Center of Excellence in Eczema
The Department of Dermatology at The Mount Sinai Hospital is dedicated to research, diagnosis, and treatment of all forms of eczema (also known as atopic dermatitis) and associated conditions, such as viral and bacterial infections, skin allergies, namely allergic contact dermatitis. The Center of Excellence in Eczema at The Mount Sinai Hospital is unique in it combines our search for new molecules to create new therapies for the disease in our laboratory with state-of-the-art treatment for eczema patients.
Eczema Research and Clinical Trials
For many years, an active debate existed as to whether the primary defect involves the skin barrier or an immune deficiency. Recent therapeutic advancements point to a role of particular molecules in the development of eczema. Particularly, clinical trials with a specific immune antagonist demonstrated rapid reversal of disease activity, providing proof of its immune nature and opening the door to for targeted therapeutics. Biologic therapies have the potential to produce fewer side effects than traditional immune suppressants used widely to treat severe eczema.
The Mount Sinai Hospital is among the few centers in the United States offering many clinical trials with novel therapeutics developed for patients with moderate to severe eczema that target different pathways which are up-regulated in the disease. Some of these developments directly stem from research from our Eczema Program, such as a treatment targeting a new T lymphocyte, Th22, which we found to be highly increased in eczema cases and associated with disease activity.
We are happy to be able to offer our patients access to all the novel therapeutics that are being actively tested for patients with moderate to severe eczema, currently offered only at select sites in the United States and worldwide.
Comprehensive Evaluation and Care
At the Center of Excellence in Eczema, our board certified physicians have extensive knowledge in the diagnosis and treatment of eczema, as well as in the mechanisms underlying the disease. We are able to provide a bedside-to-bench-and-back approach to patient care, which will ultimately improve patients' therapeutic options. Patients are referred to our Eczema Center from all parts of New York tri-state area and other regions in the northeast. Those seeking treatment at Mount Sinai benefit from an expert, comprehensive evaluation and therapies tailored according to their individual needs. Since we specialize in treatment of eczema, we have high rates of success in achieving sustained disease improvement.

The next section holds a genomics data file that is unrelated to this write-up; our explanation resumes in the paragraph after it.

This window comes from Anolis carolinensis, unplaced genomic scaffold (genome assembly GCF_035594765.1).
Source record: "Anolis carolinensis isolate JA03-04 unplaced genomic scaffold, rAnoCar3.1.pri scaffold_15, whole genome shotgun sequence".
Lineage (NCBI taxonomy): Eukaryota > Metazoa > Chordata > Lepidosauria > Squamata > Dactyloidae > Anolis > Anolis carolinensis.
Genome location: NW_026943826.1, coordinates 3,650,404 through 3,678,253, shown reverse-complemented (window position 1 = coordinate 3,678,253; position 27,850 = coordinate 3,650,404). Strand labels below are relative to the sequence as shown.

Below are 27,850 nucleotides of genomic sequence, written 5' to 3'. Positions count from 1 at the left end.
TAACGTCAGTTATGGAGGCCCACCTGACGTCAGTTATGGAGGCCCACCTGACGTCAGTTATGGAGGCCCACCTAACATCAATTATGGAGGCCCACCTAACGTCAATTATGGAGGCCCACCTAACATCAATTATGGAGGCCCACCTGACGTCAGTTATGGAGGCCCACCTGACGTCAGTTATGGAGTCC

We also specialize in testing for allergic skin reactions that are often contributing to disease exacerbations in patients with eczema, especially since food allergies also are increasingly recognized as possibly contributing to exacerbation of eczema, particularly in children and adolescents. In case food allergies are suspected, patients will be referred to food allergy testing at the allergy experts of the Jaffe Food Allergy Institute at Mount Sinai.
Eczema is the number one inflammatory skin disease, affecting three percent of adults in the United States. Yet, unlike psoriasis, another common inflammatory skin disease that is currently treated successfully using specific therapies targeting single molecules (called biologics), treatment options for eczema are limited, particularly for patients with extensive disease.
At the Center of Excellence in Eczema, we recognize all great the challenges resulting during in treatment of patients with moderate to severe eczema. Eczema patients often experience the condition across large areas of the body, which makes it very challenging to treat with topical creams alone.
Overall, mild forms of eczema can be often treated satisfactorily with topical treatments, including topical steroids and non-steroidal calcineurin antagonists (e.g., elidel, protopic).
For moderate to severe disease, the treatments include narrowband UVB phototherapy and oral immune suppressants, which may have multiple side effects. Narrow band UVB is a good option for many patients, but, since it involves coming three times weekly to the doctor's office, for many it is not a feasible treatment. Cyclosporin A, a broad immune suppressant, is widely used to suppress disease in severe patients. Despite being successful in controlling the disease, this type of aggressive treatment can pose long-term side effects, including kidney damage, so it's not recommend to continuous use of this medication for eczema. Because of the complexity involved in treating eczema, our extensive expertise plays a critical part in monitoring and carefully adjusting the therapeutic approach. If necessary, other immune suppressants can be used; however, these also harbor side effects. For hand or feet eczema, we offer excimer laser treatment, which has shown good efficacy for these cases.
Meet Our Team
- Emma Guttman-Yassky, MD, Associate Professor of Dermatology and Clinical Immunology, Director of the Center of Excellence in Eczema
- Yeriel Estrada, BSc, Research Program Coordinator
- Ecaterina Ignat, MSc, Immunohistochemistry Specialist
- Xiangyu Peng, MSc, Associate Researcher
- Sharon Rose, MD, Clinical Fellow
- Giselle Singer, BSc, Director, Clinical Trials in Dermatology
- Donna Tapper, Medical Assistant